Questions to Ask Yourself as a Nurse Leader

Questions to Ask Yourself as a Nurse Leader

By Rose O. Sherman, EdD, RN, FAAN

“It is necessary … for a man to go away by himself … to sit on a rock … and ask, ‘Who am I, where have I been, and where am I going?”  - Carl Sandburg Poet

Getting honest feedback as a nurse leader can be challenging especially as you move into more senior positions.  Many Chief Nursing Officers tell me that they miss the coaching and support that they received earlier in their careers.  Some organizations have forms of 360 degree feedback where supervisors, staff and peers give input on your performance.  But if your organization does not have this feedback loop, you will need to become more self-reflective and critical in viewing your work.  Over time, all of us make mistakes and develop bad habits.

In a classic article published in January 2007 in the Harvard Business Review What to Ask the Person in the Mirror, Robert Kaplan outlined the 7 following questions that leaders should ask themselves on a periodic basis:

1.  How often do I communicate a vision and key priorities to attain that vision?

Today’s health care environment is both complex and chaotic.  Staff feels some uncertainty about the future.  Having a leader who can clearly communicate where the organization is headed and how this fits in to the daily work of staff is important.  You may not have all the answers but share what you do know.

2.  Does the way I spend my time match my priorities?

Getting a clear sense of how you spend your time in your leadership role is important.  We may value and talk about coaching and mentoring staff but spend very little time on this activity.  We may recognize the need for our own leadership development but fail to take the time to avail ourselves of leadership development opportunties.

3.  Do I give people timely and direct feedback that they can act on?

Staff will usually appreciate feedback if it is done in a timely and constructive manner.  This is especially true for our young Generation Y nurses.  It is important when giving feedback that you discuss how things should or could be done differently in the future.  Leaders often tend to avoid unpleasant discussions.  Dealing with problems in a timely way will help to avoid the escalation of behavioral problems.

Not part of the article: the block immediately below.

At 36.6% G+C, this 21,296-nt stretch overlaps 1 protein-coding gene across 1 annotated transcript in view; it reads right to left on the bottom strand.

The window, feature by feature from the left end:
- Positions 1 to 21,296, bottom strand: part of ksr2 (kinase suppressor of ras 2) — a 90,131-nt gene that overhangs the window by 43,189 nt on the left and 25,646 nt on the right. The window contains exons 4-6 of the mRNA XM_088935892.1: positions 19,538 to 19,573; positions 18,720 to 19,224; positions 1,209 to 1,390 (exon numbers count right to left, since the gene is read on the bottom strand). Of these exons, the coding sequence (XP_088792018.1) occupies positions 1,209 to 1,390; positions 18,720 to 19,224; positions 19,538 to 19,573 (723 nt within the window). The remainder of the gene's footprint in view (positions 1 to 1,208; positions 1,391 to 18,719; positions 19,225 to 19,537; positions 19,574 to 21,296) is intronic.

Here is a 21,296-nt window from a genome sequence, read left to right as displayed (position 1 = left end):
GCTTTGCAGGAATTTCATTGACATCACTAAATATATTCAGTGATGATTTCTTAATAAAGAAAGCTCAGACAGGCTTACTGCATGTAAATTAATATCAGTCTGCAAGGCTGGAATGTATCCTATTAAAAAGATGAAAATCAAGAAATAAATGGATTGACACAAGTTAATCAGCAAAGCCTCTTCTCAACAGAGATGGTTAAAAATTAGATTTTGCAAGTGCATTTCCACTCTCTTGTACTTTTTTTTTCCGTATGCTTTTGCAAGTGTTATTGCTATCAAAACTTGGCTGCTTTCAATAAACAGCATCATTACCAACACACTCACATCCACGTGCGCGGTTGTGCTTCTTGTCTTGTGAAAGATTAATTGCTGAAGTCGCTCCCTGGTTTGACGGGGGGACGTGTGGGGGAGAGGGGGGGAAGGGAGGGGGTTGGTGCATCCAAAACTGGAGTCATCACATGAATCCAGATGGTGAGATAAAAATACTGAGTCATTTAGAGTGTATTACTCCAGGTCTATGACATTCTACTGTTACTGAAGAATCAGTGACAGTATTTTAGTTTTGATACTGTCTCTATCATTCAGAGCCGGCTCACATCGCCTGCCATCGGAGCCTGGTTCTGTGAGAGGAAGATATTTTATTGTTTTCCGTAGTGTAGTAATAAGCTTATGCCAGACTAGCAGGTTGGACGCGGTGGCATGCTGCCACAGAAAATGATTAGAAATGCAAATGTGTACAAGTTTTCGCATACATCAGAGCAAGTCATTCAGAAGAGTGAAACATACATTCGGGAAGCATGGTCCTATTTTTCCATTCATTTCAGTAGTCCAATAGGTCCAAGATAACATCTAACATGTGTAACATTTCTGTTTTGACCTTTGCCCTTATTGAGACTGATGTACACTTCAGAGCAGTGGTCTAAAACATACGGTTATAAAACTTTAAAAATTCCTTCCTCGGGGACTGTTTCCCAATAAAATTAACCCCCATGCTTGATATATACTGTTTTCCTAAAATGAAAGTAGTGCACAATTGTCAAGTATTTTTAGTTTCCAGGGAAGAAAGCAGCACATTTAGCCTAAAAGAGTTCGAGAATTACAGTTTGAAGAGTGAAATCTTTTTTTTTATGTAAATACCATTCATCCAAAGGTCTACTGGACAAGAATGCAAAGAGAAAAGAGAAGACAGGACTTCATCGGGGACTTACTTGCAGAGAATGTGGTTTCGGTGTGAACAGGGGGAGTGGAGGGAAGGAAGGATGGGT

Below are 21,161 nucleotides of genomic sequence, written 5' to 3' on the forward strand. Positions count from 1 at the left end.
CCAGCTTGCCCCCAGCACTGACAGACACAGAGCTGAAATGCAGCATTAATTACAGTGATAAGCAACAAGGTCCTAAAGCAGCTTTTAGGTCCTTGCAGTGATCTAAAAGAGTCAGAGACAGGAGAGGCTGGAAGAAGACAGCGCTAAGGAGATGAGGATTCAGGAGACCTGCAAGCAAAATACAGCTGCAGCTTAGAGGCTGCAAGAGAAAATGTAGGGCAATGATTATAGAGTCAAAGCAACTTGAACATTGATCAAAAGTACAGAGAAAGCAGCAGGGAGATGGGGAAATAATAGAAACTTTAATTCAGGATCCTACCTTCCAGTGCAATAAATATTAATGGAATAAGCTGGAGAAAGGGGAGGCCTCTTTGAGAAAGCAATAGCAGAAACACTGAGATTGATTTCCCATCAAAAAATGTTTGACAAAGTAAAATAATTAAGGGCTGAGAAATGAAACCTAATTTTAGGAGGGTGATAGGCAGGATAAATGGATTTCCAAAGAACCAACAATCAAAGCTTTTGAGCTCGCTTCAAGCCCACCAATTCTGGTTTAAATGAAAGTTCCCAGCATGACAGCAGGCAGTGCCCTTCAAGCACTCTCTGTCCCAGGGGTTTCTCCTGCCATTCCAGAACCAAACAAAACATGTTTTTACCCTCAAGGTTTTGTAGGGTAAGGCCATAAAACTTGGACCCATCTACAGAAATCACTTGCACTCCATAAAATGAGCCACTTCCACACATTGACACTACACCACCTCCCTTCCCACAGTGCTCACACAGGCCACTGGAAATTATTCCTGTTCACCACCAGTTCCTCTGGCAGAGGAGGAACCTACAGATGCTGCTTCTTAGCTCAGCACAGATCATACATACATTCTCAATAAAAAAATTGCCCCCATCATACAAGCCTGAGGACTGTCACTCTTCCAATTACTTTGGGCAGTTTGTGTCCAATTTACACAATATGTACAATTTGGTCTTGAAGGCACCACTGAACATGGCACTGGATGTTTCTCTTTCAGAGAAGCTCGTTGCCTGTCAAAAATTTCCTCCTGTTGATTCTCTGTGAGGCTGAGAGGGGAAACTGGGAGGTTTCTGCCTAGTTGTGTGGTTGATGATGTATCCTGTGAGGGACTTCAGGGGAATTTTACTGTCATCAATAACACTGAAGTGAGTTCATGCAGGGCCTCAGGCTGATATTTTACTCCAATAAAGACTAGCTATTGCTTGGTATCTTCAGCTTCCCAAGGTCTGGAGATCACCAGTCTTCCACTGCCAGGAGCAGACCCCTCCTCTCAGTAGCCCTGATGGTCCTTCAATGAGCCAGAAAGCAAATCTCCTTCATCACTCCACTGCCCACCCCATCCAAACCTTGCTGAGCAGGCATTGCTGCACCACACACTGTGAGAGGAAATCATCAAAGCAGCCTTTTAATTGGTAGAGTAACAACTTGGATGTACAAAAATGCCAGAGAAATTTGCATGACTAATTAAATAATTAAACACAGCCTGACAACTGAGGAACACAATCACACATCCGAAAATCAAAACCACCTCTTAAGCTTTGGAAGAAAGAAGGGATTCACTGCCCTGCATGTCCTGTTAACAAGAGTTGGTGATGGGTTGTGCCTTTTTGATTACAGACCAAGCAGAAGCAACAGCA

4.  Have I identified potential successors?

If asked the questions “who could take your place”, nurse leaders should be able to identify at least one or two high potential emerging leaders on their unit or in their department.  It is distressing to hear leaders say that there is no one on their unit or in their department who could take their place.  You may hear staff say that they don’t want your job but that does not mean that they don’t have the potential or could change their mind.  If you truly lack staff with leadership potential then this should be a hiring priority.

5.  Am I attuned to changes in health care that might require a shift in how we work?

This is an important question as we move into an era of disruptive health care reform.  Think about your unit, specialty or department and how things might change if hospital 30 day readmissions were reduced by 75% in your organization.  What if your hospital becomes an accountable care organization – could your role change to caring for patients across the continuum.  How do demographics nationally and locally impact your work?  I recently spoke with a nurse manager who told me that over time she had noted that a very high percentage of their paitents spoke Spanish and required translators.

6.  How do I behave under pressure?

During times of crisis, staff will watch how you respond and mimic your behavior.  If you are highly stressed under pressure and demonstrate behaviors such as losing your temper, blaming others, or becoming excessively negative, you send unintended messages to staff about how they should behave.

7.  Does my leadership style reflect who I really am?

It is important that we stay true to ourselves as leaders.  Have you adopted a style of being politically correct or hesitancy about expressing your views.  Sometimes nurse leaders worry excessively about how they will be perceived when staff is really looking for authenticity.

Self-reflection is important in leadership.  Even the most successful nurse leaders have periods where they struggle in their careers.  To get back on track, you must take the time to gain perspective.  These seven questions can be a great way to start that process.

Read to Lead

Kaplan, R. (2011).  What to ask the person in the mirror: Critical questions for Becoming a More Effective Leader and Reaching your Potential.  Harvard Business Review Press.

© emergingrnleader 2013